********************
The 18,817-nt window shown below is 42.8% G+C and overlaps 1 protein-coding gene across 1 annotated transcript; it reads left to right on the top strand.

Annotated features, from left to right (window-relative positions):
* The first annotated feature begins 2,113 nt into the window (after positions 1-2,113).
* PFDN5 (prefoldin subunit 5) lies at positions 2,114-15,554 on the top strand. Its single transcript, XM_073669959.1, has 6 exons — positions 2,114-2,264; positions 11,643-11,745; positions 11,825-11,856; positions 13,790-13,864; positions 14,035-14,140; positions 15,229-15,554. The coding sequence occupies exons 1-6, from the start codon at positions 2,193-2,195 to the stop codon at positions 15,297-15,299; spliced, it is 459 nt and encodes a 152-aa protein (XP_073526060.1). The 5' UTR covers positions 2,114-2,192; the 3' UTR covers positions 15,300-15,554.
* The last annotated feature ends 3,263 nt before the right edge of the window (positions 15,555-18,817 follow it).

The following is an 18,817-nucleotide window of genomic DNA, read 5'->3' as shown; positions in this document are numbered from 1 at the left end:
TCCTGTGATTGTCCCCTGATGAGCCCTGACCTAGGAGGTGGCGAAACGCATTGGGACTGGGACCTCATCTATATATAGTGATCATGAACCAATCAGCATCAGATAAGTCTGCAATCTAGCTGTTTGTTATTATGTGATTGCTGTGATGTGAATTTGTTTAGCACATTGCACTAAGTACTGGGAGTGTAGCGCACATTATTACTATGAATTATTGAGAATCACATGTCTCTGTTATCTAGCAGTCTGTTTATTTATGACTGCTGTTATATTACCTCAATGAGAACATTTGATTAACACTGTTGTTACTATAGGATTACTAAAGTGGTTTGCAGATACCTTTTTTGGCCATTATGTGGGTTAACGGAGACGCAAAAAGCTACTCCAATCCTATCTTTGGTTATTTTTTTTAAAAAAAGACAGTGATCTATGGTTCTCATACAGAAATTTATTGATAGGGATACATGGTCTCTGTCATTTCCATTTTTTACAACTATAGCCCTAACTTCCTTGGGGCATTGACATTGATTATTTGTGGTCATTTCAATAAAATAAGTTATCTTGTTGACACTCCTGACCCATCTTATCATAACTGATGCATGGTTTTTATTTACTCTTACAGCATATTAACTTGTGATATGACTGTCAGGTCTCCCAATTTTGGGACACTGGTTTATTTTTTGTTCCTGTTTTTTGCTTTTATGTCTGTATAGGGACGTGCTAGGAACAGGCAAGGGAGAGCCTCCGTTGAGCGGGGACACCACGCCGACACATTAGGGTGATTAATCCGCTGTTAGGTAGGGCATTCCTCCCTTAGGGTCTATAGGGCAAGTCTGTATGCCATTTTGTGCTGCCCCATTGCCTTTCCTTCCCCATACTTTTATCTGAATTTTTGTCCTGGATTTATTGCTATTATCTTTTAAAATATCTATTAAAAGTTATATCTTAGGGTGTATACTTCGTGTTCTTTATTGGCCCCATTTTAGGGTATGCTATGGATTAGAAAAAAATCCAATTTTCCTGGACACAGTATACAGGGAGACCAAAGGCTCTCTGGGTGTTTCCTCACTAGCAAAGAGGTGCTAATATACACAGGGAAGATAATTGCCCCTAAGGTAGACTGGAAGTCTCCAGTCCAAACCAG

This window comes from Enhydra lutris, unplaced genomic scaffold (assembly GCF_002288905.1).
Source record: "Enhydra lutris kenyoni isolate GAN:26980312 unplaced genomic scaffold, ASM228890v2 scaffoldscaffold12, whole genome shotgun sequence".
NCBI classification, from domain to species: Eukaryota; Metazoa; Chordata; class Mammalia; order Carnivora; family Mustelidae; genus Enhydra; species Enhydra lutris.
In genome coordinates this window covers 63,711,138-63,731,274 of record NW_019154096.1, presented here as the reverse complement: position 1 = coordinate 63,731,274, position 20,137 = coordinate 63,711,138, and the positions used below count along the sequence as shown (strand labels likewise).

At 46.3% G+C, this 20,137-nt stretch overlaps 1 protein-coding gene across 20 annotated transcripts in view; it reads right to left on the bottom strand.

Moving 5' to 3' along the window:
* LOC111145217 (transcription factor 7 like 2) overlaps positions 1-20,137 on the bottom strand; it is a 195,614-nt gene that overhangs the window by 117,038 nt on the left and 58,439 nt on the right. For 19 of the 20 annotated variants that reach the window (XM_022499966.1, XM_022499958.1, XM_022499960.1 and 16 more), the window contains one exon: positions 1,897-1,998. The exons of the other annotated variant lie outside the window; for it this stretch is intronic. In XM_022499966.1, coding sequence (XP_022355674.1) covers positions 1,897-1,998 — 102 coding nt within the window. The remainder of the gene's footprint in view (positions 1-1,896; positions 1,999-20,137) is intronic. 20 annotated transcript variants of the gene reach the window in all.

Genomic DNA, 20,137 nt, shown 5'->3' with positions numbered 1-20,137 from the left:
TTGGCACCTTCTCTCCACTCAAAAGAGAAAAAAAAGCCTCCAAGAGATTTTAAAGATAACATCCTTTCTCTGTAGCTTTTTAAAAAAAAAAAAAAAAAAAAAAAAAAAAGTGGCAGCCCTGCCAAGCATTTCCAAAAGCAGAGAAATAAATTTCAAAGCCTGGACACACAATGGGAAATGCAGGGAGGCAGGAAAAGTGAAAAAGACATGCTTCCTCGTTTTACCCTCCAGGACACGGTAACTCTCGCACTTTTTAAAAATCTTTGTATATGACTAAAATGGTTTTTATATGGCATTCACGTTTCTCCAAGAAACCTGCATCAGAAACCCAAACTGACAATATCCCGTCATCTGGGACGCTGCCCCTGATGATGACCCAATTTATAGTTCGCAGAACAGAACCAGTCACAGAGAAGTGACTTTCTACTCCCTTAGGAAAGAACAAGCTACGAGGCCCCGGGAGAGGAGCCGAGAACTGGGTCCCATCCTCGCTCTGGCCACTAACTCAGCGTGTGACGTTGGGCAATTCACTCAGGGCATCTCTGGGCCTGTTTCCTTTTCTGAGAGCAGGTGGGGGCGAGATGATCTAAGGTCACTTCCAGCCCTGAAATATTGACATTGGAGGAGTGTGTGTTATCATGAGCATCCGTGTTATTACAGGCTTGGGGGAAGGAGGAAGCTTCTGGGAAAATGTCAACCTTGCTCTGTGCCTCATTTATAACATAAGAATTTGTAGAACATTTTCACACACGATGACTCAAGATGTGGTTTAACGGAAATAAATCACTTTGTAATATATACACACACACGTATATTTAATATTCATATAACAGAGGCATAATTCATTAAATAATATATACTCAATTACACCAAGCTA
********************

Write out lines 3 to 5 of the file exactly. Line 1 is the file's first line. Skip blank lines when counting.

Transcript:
* The first annotated feature begins 2,113 nt into the window (after positions 1-2,113).
* PFDN5 (prefoldin subunit 5) lies at positions 2,114-15,554 on the top strand. Its single transcript, XM_073669959.1, has 6 exons — positions 2,114-2,264; positions 11,643-11,745; positions 11,825-11,856; positions 13,790-13,864; positions 14,035-14,140; positions 15,229-15,554. The coding sequence occupies exons 1-6, from the start codon at positions 2,193-2,195 to the stop codon at positions 15,297-15,299; spliced, it is 459 nt and encodes a 152-aa protein (XP_073526060.1). The 5' UTR covers positions 2,114-2,192; the 3' UTR covers positions 15,300-15,554.
* The last annotated feature ends 3,263 nt before the right edge of the window (positions 15,555-18,817 follow it).